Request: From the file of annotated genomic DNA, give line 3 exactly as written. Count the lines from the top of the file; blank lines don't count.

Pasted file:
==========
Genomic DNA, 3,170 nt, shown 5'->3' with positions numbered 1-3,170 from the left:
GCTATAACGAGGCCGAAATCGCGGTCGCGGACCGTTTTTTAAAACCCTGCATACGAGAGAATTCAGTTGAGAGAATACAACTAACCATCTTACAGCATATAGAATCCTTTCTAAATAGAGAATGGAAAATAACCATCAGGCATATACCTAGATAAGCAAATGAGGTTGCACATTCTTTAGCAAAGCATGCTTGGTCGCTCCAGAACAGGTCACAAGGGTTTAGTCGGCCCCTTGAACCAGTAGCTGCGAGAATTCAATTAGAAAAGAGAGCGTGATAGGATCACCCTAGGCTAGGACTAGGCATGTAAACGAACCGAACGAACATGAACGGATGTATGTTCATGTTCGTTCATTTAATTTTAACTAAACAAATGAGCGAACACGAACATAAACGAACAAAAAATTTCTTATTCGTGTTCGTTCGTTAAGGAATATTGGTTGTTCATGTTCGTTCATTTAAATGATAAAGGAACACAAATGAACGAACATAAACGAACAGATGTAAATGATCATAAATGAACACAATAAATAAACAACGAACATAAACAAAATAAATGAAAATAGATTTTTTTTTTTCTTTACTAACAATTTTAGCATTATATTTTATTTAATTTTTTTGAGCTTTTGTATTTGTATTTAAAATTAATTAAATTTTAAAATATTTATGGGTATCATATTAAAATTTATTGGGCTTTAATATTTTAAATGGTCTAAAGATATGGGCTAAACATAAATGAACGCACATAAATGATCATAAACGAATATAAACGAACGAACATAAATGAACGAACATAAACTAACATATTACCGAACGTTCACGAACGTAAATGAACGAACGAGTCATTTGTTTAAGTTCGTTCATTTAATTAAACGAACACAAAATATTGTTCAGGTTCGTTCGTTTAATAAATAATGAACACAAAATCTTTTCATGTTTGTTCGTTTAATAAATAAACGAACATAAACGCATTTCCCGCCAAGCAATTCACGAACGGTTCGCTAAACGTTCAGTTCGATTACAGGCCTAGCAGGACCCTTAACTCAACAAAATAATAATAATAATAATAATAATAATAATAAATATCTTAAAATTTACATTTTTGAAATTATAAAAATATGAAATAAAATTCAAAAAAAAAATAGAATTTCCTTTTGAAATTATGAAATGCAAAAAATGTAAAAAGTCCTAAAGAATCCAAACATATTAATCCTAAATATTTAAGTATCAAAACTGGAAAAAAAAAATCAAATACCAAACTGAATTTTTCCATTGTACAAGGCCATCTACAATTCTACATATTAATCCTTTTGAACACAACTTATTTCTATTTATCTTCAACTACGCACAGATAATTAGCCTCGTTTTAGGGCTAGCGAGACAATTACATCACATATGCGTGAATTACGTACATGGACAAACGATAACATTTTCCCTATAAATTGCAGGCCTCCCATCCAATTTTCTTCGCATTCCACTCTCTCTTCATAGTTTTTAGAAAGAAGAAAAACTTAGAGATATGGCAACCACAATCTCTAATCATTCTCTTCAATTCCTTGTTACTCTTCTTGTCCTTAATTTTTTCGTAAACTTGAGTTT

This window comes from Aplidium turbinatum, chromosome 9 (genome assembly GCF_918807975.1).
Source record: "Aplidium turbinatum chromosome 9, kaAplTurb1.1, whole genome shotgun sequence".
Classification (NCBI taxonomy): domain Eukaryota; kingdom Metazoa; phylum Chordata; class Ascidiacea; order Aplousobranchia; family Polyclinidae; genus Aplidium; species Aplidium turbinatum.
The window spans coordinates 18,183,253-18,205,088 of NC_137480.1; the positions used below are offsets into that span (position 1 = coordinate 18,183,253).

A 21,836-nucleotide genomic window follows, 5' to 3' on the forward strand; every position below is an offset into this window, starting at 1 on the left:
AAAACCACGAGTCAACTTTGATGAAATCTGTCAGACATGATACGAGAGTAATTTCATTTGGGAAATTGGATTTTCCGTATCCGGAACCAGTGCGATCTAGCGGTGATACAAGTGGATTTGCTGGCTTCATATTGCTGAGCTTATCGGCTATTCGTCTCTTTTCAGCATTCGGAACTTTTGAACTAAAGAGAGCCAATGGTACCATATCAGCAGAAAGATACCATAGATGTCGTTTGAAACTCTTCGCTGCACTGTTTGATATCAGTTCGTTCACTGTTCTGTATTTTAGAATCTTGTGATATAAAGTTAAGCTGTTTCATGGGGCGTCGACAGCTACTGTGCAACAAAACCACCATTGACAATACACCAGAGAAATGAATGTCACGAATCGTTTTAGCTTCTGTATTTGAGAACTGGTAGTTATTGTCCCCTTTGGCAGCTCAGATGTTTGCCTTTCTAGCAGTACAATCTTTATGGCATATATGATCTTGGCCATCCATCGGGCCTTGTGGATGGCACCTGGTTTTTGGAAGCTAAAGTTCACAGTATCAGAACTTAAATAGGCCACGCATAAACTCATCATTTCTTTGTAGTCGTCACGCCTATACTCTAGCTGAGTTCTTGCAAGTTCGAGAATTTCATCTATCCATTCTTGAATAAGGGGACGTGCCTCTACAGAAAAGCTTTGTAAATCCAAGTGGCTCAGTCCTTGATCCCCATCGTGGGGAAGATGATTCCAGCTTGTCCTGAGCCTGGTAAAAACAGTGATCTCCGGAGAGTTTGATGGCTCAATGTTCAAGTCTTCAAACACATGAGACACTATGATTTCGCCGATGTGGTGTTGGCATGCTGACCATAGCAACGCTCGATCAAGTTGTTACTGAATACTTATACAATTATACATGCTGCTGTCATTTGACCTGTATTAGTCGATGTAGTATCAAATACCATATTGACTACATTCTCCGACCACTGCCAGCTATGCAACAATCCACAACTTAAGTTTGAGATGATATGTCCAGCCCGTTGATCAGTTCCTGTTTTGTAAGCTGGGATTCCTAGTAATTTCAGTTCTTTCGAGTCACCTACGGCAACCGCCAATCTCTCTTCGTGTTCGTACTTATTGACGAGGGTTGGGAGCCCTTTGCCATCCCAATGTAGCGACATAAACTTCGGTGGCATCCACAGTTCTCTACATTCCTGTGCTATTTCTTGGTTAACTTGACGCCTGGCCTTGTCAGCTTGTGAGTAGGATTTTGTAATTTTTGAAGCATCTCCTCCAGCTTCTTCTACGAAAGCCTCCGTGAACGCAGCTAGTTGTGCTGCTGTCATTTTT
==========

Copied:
This window comes from Aplidium turbinatum, chromosome 9 (genome assembly GCF_918807975.1).